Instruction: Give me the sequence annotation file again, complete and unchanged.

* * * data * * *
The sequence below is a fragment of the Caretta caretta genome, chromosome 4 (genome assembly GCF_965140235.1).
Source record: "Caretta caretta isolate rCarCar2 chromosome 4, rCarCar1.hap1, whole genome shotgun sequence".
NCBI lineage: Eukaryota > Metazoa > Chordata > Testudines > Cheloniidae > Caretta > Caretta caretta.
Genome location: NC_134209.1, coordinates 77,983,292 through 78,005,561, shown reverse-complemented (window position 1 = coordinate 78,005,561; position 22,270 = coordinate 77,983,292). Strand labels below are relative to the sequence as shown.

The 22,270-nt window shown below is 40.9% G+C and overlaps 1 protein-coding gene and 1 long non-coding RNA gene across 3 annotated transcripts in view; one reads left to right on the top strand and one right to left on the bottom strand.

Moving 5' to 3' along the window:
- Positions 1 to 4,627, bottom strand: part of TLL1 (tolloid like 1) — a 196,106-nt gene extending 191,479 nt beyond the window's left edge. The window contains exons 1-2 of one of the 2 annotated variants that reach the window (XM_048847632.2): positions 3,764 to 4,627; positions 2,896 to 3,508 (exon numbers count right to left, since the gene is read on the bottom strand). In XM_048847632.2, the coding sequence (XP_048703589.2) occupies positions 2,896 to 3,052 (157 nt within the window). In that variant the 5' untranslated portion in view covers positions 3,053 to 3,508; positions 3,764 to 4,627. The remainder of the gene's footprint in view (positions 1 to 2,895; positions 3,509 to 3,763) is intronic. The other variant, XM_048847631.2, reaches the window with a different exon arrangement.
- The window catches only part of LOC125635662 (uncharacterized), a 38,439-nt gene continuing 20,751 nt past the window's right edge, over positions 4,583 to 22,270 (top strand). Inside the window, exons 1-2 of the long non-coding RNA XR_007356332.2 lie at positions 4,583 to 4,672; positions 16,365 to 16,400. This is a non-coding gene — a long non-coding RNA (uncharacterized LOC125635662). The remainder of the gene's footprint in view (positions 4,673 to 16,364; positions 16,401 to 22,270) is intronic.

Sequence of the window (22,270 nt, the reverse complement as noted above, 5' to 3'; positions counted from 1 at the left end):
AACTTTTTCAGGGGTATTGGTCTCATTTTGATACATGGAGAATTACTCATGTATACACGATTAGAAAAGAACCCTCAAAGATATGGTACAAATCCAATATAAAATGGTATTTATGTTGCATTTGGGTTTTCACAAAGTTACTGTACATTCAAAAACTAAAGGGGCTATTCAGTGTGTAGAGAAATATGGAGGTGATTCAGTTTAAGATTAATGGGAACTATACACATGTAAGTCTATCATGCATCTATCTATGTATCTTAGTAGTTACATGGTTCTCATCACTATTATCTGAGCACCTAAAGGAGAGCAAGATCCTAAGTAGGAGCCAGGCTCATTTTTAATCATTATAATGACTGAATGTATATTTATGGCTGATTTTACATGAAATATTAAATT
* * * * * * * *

The sequence below is a fragment of the Caretta caretta genome, chromosome 4 (genome assembly GCF_965140235.1).
Source record: "Caretta caretta isolate rCarCar2 chromosome 4, rCarCar1.hap1, whole genome shotgun sequence".
NCBI lineage: Eukaryota > Metazoa > Chordata > Testudines > Cheloniidae > Caretta > Caretta caretta.
Genome location: NC_134209.1, coordinates 77,983,292 through 78,005,561, shown reverse-complemented (window position 1 = coordinate 78,005,561; position 22,270 = coordinate 77,983,292). Strand labels below are relative to the sequence as shown.

The 22,270-nt window shown below is 40.9% G+C and overlaps 1 protein-coding gene and 1 long non-coding RNA gene across 3 annotated transcripts in view; one reads left to right on the top strand and one right to left on the bottom strand.

Moving 5' to 3' along the window:
- Positions 1 to 4,627, bottom strand: part of TLL1 (tolloid like 1) — a 196,106-nt gene extending 191,479 nt beyond the window's left edge. The window contains exons 1-2 of one of the 2 annotated variants that reach the window (XM_048847632.2): positions 3,764 to 4,627; positions 2,896 to 3,508 (exon numbers count right to left, since the gene is read on the bottom strand). In XM_048847632.2, the coding sequence (XP_048703589.2) occupies positions 2,896 to 3,052 (157 nt within the window). In that variant the 5' untranslated portion in view covers positions 3,053 to 3,508; positions 3,764 to 4,627. The remainder of the gene's footprint in view (positions 1 to 2,895; positions 3,509 to 3,763) is intronic. The other variant, XM_048847631.2, reaches the window with a different exon arrangement.
- The window catches only part of LOC125635662 (uncharacterized), a 38,439-nt gene continuing 20,751 nt past the window's right edge, over positions 4,583 to 22,270 (top strand). Inside the window, exons 1-2 of the long non-coding RNA XR_007356332.2 lie at positions 4,583 to 4,672; positions 16,365 to 16,400. This is a non-coding gene — a long non-coding RNA (uncharacterized LOC125635662). The remainder of the gene's footprint in view (positions 4,673 to 16,364; positions 16,401 to 22,270) is intronic.

Sequence of the window (22,270 nt, the reverse complement as noted above, 5' to 3'; positions counted from 1 at the left end):
AACTTTTTCAGGGGTATTGGTCTCATTTTGATACATGGAGAATTACTCATGTATACACGATTAGAAAAGAACCCTCAAAGATATGGTACAAATCCAATATAAAATGGTATTTATGTTGCATTTGGGTTTTCACAAAGTTACTGTACATTCAAAAACTAAAGGGGCTATTCAGTGTGTAGAGAAATATGGAGGTGATTCAGTTTAAGATTAATGGGAACTATACACATGTAAGTCTATCATGCATCTATCTATGTATCTTAGTAGTTACATGGTTCTCATCACTATTATCTGAGCACCTAAAGGAGAGCAAGATCCTAAGTAGGAGCCAGGCTCATTTTTAATCATTATAATGACTGAATGTATATTTATGGCTGATTTTACATGAAATATTAAATT